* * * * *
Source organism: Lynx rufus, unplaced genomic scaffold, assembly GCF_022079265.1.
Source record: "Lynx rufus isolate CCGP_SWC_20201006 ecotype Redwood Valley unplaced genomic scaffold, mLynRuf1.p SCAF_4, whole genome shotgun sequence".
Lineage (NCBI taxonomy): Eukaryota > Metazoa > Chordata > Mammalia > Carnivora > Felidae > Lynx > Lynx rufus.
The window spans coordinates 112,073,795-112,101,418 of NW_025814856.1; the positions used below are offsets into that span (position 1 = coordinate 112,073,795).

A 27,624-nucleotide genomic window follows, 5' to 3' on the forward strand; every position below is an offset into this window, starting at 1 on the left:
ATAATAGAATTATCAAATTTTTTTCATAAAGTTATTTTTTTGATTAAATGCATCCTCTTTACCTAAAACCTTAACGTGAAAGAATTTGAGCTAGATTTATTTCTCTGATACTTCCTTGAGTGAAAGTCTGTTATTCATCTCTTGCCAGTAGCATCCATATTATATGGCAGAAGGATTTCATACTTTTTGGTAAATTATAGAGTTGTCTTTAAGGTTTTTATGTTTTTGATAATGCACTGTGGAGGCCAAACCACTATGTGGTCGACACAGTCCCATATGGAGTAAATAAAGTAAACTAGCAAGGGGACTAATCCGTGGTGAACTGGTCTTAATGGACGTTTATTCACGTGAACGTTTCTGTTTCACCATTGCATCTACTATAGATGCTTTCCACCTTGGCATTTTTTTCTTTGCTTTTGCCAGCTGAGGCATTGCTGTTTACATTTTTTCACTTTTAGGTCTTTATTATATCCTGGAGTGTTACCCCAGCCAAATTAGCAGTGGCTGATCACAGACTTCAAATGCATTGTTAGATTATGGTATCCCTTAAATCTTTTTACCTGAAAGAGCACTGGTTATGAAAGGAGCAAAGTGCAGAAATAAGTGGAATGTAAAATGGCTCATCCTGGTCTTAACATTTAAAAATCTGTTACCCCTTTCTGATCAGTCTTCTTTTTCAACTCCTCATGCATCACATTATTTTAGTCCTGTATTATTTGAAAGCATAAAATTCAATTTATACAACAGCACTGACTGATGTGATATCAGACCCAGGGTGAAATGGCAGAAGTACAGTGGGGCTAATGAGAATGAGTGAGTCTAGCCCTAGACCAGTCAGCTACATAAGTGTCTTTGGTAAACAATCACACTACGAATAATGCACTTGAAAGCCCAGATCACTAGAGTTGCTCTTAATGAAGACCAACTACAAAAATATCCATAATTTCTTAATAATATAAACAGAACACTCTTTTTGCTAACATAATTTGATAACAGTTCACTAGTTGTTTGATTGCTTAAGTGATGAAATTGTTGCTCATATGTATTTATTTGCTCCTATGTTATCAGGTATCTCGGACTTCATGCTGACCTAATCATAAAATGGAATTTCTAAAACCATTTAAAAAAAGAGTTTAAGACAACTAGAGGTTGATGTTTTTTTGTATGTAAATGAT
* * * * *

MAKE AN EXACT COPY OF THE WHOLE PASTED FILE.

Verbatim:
Source organism: Lynx rufus, unplaced genomic scaffold, assembly GCF_022079265.1.
Source record: "Lynx rufus isolate CCGP_SWC_20201006 ecotype Redwood Valley unplaced genomic scaffold, mLynRuf1.p SCAF_4, whole genome shotgun sequence".
Lineage (NCBI taxonomy): Eukaryota > Metazoa > Chordata > Mammalia > Carnivora > Felidae > Lynx > Lynx rufus.
The window spans coordinates 112,073,795-112,101,418 of NW_025814856.1; the positions used below are offsets into that span (position 1 = coordinate 112,073,795).

A 27,624-nucleotide genomic window follows, 5' to 3' on the forward strand; every position below is an offset into this window, starting at 1 on the left:
ATAATAGAATTATCAAATTTTTTTCATAAAGTTATTTTTTTGATTAAATGCATCCTCTTTACCTAAAACCTTAACGTGAAAGAATTTGAGCTAGATTTATTTCTCTGATACTTCCTTGAGTGAAAGTCTGTTATTCATCTCTTGCCAGTAGCATCCATATTATATGGCAGAAGGATTTCATACTTTTTGGTAAATTATAGAGTTGTCTTTAAGGTTTTTATGTTTTTGATAATGCACTGTGGAGGCCAAACCACTATGTGGTCGACACAGTCCCATATGGAGTAAATAAAGTAAACTAGCAAGGGGACTAATCCGTGGTGAACTGGTCTTAATGGACGTTTATTCACGTGAACGTTTCTGTTTCACCATTGCATCTACTATAGATGCTTTCCACCTTGGCATTTTTTTCTTTGCTTTTGCCAGCTGAGGCATTGCTGTTTACATTTTTTCACTTTTAGGTCTTTATTATATCCTGGAGTGTTACCCCAGCCAAATTAGCAGTGGCTGATCACAGACTTCAAATGCATTGTTAGATTATGGTATCCCTTAAATCTTTTTACCTGAAAGAGCACTGGTTATGAAAGGAGCAAAGTGCAGAAATAAGTGGAATGTAAAATGGCTCATCCTGGTCTTAACATTTAAAAATCTGTTACCCCTTTCTGATCAGTCTTCTTTTTCAACTCCTCATGCATCACATTATTTTAGTCCTGTATTATTTGAAAGCATAAAATTCAATTTATACAACAGCACTGACTGATGTGATATCAGACCCAGGGTGAAATGGCAGAAGTACAGTGGGGCTAATGAGAATGAGTGAGTCTAGCCCTAGACCAGTCAGCTACATAAGTGTCTTTGGTAAACAATCACACTACGAATAATGCACTTGAAAGCCCAGATCACTAGAGTTGCTCTTAATGAAGACCAACTACAAAAATATCCATAATTTCTTAATAATATAAACAGAACACTCTTTTTGCTAACATAATTTGATAACAGTTCACTAGTTGTTTGATTGCTTAAGTGATGAAATTGTTGCTCATATGTATTTATTTGCTCCTATGTTATCAGGTATCTCGGACTTCATGCTGACCTAATCATAAAATGGAATTTCTAAAACCATTTAAAAAAAGAGTTTAAGACAACTAGAGGTTGATGTTTTTTTGTATGTAAATGAT